“The government now demands an answer to the utilization of waste that is being produced by the label printers. Gradually, these steps will lead to a situation wherein the label printers will have to follow a set of rules and regulations that make them accountable for the waste they generate on a day-to-day basis. These regulations will initially be implemented on the small and middle level companies. Among the two, the mid-level companies will have to face the toughest time because they will have to follow the regulations and they won’t have the volume to sustain. On the other hand, the government will not focus on the small-scale label suppliers because of which their costing will remain intact. So, there will be a lot of challenges as far as the solid waste management,” Bhrigav Jain shares.

The impact of IoT on label business

Nowadays, our smartphones, laptops, tablets and even our cars are connected. The internet makes communication, finding information and doing business easy. All in all, we can communicate with our devices and our devices can communicate with us. This is the same in the printing process as it is no longer confined to a stand-alone press; it is now a part of an integrated workflow process, thanks to the Internet of Things (IoT). “IoT according to me will have a huge impact on the label business in the coming future. During Labelexpo Chicago, Nilpeter conveyed a lot about the implementation of IoT on its machines. This concept is going to be a game changer and the labels might not be confined to simple and conventional labels; we may see smart labels in the future. It might require the integration of RFID into label printing,” Bhrigav Jain adds.

Consolidation in the industry

Talking about the consolidation in the industry, Parshav Jain says, “I personally feel consolidation is good for the label industry. It makes smaller printers gear up to match the quality and competition from larger groups, which significantly contributes to the overall development of the industry.”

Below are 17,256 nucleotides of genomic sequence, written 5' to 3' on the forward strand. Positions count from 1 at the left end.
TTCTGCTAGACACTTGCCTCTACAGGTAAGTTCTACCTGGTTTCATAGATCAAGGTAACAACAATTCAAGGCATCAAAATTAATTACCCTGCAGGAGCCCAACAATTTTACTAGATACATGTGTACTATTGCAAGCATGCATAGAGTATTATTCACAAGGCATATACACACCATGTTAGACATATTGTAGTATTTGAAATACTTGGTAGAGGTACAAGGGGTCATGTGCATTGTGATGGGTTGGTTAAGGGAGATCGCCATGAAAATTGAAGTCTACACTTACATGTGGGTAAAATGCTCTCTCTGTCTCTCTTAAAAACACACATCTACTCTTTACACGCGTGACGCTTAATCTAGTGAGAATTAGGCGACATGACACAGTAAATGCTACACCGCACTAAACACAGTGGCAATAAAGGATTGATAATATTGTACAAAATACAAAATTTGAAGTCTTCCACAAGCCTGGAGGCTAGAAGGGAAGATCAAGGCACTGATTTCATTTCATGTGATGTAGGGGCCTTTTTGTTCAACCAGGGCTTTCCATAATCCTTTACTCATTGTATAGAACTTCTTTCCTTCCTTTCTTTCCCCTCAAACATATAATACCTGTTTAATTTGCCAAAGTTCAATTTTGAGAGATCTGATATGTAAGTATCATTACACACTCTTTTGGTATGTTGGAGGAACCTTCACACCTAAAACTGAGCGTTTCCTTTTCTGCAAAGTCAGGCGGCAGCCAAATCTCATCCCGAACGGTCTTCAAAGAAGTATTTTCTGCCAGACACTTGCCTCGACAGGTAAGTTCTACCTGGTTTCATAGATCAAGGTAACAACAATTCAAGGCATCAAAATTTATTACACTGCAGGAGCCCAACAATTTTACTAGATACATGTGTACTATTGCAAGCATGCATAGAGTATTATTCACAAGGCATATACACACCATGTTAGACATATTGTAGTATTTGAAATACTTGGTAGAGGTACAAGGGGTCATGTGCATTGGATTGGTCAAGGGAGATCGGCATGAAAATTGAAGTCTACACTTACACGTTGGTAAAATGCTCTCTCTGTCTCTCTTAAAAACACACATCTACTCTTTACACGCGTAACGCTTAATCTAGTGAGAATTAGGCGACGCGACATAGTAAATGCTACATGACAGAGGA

On the other hand, Bhrigav Jain says, “We see a lot of people talking about consolidation in the industry but I don’t see that coming. My analogy behind this is that all the major businesses are family-run and they have been handling it for decades now, which brings us to a major question – are they are really up for consolidation? If their customer-base is good and if they are able to manage their economies well, I don’t think they will want to consolidate or be taken over by a bigger entity.”

Equipment purchase parameters

Lastly, talking about the equipment purchasing parameters, Parshav Jain says, “I think equipment purchasing parameters should depend on the target segment one wants to focus upon and look at how their current customer base would benefit from it. Market feedback about a particular equipment that a printer plans to purchase also matters a lot. Another important factor to be considered is the after-sales support provided by the press manufacturing company in case of a probable breakdown. Last but not the least, one should always consider the price of the equipment being purchased in order to justify its viability.”